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Proceedings Paper

Radioluminescence pumping
Author(s): Donald A. Peyrot; Jonathan Duquette; Roger A. Lessard; Rene Roy
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Paper Abstract

Studies of some optical materials, like fluored glass, crystals or polymers, show an important luminescence in the visible spectrum, near UV, due to high energy radiation (α, β, n, X-rays or γ). This phenomenon, known as radioluminescence or scintillation, is especially used for medical physics and dosimetry. Those materials can be doped by heavy metal ions, like rare-earth elements. Recent studies show that the irradiation of such rare-earth doped scintillators, can emit visible spectral rays. Those are corresponding to rare-earth transitions, in addition to the normal radioluminescence of the undoped material. Those peaks cannot correspond to the propagation of the self-trapped exciton in the inorganic scintillator. We actually believe the rare-earth ions are just excited by the light (blue) emitted by the scintillator, and that finally this phenomenon is not electronic but photonic, thus a kind of radioluminofluorescence.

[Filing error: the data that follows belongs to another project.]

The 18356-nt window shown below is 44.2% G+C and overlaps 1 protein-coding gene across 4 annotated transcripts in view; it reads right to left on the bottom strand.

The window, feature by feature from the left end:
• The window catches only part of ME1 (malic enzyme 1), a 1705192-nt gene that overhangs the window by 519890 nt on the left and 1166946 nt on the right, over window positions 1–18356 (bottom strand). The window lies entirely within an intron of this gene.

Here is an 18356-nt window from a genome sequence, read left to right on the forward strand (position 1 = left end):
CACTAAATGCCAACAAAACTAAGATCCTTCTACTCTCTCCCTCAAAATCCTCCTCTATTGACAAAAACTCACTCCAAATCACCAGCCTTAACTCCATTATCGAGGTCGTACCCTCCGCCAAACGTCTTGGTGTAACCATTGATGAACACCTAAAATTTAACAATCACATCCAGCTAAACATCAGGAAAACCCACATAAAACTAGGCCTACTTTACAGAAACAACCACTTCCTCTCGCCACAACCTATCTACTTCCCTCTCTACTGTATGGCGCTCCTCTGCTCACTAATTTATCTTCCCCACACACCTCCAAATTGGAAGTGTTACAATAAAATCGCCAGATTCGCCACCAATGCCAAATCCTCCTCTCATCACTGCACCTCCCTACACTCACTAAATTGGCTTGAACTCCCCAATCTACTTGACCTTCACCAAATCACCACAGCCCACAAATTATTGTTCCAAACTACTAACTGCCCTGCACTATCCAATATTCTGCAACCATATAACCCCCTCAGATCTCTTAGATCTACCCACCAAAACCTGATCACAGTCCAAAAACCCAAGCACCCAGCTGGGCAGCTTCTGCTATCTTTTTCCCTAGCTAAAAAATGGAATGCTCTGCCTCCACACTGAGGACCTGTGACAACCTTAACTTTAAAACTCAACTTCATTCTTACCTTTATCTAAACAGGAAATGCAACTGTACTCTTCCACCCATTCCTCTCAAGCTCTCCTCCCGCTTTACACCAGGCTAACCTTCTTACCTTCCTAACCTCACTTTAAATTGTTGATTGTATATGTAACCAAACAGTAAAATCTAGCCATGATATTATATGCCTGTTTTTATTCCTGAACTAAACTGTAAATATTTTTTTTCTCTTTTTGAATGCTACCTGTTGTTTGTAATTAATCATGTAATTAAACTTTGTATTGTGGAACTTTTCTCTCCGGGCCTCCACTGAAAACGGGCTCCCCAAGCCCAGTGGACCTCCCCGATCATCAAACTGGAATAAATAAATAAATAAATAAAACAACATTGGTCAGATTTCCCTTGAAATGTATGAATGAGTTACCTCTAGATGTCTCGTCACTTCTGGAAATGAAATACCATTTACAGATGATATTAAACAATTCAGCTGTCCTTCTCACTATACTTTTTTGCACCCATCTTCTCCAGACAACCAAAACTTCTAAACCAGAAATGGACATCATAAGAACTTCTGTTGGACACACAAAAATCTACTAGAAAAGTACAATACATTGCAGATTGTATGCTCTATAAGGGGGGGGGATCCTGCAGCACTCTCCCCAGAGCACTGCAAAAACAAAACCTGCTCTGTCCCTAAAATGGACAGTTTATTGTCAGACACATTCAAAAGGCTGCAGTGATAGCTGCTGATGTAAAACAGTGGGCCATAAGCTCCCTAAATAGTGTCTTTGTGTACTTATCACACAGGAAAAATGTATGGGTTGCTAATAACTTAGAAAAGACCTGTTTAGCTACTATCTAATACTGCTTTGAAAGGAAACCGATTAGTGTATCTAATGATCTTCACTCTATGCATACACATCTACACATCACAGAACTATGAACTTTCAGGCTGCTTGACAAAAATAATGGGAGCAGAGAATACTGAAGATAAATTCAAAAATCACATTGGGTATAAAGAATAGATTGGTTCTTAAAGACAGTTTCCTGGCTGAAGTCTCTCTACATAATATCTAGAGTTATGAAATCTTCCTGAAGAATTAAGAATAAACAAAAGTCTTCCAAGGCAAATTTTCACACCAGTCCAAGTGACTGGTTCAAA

Paper Details

Date Published: 9 December 2004
PDF: 9 pages
Proc. SPIE 5578, Photonics North 2004: Photonic Applications in Astronomy, Biomedicine, Imaging, Materials Processing, and Education, (9 December 2004); doi: 10.1117/12.569056
Show Author Affiliations
Donald A. Peyrot, Univ. Laval (Canada)
Jonathan Duquette, Univ. Laval (Canada)
Roger A. Lessard, Univ. Laval (Canada)
Rene Roy, Univ. Laval (Canada)


Published in SPIE Proceedings Vol. 5578:
Photonics North 2004: Photonic Applications in Astronomy, Biomedicine, Imaging, Materials Processing, and Education
Marc Nantel; Glen Herriot; Graham H. McKinnon; Leonard MacEachern; Robert A. Weersink; Rejean Munger; Andrew Ridsdale, Editor(s)

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